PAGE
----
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M., New York City
(p. 509 in 2nd edition, p. 512 in
Lost Nearly All
"He was drinking to hold on to
his job, to hold on to his wife, to hold on to his sanity.
Finally, he was drinking to keep away those little men,
and those strange voices, and the organ music that came
out of the walls."
Pat probably joined AA and
stopped drinking about 1952.
He was born in Ireland and
came to the United States as a child. He started drinking
at the age of sixteen, but wasn't a social drinker very
long. He had blackouts, began swearing off alcohol, and
taking the morning drink quite early. He became a binge
He thought the Army would
be a cure all, a new life. But when he returned from the
Army things were probably worse because now he had a lot
He married the girl he'd
left behind, who had been warned by his own mother that
he was a hopeless drunk. He stayed sober for her for nine
months but then took a drink at a party. No one had warned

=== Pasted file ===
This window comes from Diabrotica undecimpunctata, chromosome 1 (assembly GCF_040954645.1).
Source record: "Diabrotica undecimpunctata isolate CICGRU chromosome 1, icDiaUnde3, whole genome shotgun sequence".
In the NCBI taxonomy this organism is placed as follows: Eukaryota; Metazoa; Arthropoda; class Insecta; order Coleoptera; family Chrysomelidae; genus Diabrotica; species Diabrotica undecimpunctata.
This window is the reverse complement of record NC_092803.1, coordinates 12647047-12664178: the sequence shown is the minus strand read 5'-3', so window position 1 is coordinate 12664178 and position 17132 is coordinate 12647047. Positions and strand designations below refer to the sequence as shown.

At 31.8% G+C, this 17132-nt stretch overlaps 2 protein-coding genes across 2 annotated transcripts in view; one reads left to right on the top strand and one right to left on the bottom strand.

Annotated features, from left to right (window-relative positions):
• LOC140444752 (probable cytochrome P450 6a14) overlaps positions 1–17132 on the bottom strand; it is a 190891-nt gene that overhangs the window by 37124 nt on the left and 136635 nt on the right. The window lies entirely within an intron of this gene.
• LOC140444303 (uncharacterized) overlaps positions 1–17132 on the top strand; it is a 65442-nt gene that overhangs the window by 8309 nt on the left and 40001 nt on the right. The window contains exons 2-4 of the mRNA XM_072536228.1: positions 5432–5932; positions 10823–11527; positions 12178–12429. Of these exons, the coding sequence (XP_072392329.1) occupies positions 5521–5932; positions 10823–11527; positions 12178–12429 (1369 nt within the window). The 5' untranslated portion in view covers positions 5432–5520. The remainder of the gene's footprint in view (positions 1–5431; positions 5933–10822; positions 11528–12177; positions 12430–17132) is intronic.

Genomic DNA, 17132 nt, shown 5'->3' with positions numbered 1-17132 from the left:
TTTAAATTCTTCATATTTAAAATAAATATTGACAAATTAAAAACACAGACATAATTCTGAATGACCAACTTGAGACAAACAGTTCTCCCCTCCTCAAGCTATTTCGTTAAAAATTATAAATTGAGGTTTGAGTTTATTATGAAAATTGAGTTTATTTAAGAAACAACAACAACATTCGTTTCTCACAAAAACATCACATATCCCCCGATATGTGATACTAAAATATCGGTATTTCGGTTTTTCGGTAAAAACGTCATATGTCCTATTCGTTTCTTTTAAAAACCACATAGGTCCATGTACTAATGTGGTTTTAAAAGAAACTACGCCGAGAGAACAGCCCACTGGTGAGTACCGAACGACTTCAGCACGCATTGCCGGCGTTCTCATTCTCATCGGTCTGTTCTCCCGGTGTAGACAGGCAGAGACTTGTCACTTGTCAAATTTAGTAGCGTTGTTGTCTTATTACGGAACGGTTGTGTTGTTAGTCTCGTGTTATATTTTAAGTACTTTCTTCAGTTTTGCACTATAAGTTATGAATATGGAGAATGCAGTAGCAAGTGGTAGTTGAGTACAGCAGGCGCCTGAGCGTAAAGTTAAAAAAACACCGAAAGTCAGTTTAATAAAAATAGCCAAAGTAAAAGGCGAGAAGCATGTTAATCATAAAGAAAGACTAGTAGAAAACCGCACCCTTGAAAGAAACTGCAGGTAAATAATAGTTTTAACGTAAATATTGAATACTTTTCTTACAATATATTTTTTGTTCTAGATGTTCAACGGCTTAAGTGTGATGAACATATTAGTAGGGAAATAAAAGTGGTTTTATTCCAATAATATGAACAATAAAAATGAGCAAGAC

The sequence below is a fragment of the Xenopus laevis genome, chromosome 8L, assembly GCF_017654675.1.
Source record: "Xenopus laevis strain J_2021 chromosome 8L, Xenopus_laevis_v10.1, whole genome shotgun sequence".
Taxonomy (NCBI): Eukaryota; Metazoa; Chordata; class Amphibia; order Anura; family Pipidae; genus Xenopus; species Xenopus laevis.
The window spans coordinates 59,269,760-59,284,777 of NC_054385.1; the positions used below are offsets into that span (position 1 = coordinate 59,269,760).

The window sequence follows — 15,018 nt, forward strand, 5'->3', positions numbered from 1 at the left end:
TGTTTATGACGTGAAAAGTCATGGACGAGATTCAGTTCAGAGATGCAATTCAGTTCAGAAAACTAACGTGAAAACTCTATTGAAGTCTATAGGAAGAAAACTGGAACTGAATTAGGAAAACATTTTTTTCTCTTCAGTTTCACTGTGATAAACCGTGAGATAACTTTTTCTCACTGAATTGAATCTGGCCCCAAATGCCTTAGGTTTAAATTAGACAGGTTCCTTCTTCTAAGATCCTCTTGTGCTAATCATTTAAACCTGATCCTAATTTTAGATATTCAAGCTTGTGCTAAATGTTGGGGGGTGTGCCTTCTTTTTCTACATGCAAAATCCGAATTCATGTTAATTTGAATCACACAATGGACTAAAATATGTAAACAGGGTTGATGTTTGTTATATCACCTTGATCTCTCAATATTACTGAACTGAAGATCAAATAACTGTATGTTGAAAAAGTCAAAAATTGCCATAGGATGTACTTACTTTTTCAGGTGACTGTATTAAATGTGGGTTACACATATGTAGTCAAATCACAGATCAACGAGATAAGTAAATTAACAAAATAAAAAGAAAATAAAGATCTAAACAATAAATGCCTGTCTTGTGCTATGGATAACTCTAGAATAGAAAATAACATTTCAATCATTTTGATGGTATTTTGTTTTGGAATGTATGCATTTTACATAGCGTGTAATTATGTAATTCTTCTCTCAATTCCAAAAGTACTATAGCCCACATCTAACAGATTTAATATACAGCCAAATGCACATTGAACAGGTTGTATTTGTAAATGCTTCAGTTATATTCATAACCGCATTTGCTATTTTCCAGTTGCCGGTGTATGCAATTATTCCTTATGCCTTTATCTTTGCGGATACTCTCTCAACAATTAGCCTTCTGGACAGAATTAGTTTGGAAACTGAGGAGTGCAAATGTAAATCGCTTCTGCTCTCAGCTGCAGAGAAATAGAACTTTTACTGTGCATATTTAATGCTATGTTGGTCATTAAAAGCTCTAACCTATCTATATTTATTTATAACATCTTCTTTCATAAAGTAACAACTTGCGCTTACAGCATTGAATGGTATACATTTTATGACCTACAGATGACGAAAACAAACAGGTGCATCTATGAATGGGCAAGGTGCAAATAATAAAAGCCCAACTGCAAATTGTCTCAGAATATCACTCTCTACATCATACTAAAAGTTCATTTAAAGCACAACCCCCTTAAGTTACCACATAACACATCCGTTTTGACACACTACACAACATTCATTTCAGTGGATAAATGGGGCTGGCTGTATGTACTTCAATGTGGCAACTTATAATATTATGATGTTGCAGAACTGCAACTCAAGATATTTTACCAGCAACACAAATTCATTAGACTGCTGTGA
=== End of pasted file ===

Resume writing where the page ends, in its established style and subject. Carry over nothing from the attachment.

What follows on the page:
him that it was the first drink that did the damage. His
drinking became desperation drinking.
Finally he hit bottom. He
knew he had come to the end of his rope and turned for help
to someone he had turned his back on for years: God. He
then went to the doctor who had treated him for DTs. The
doctor sent him to the Alanon House on the West Side. There
he was introduced to A.A. He found friendship and understanding
he needed, he learned how to pray honestly.
Pat didn't take the 10th
step inventory at night. He took it continuously during
the day. At the time he wrote his story he had not had a
drink since his first meeting.
For him, A.A. had become
a way of life.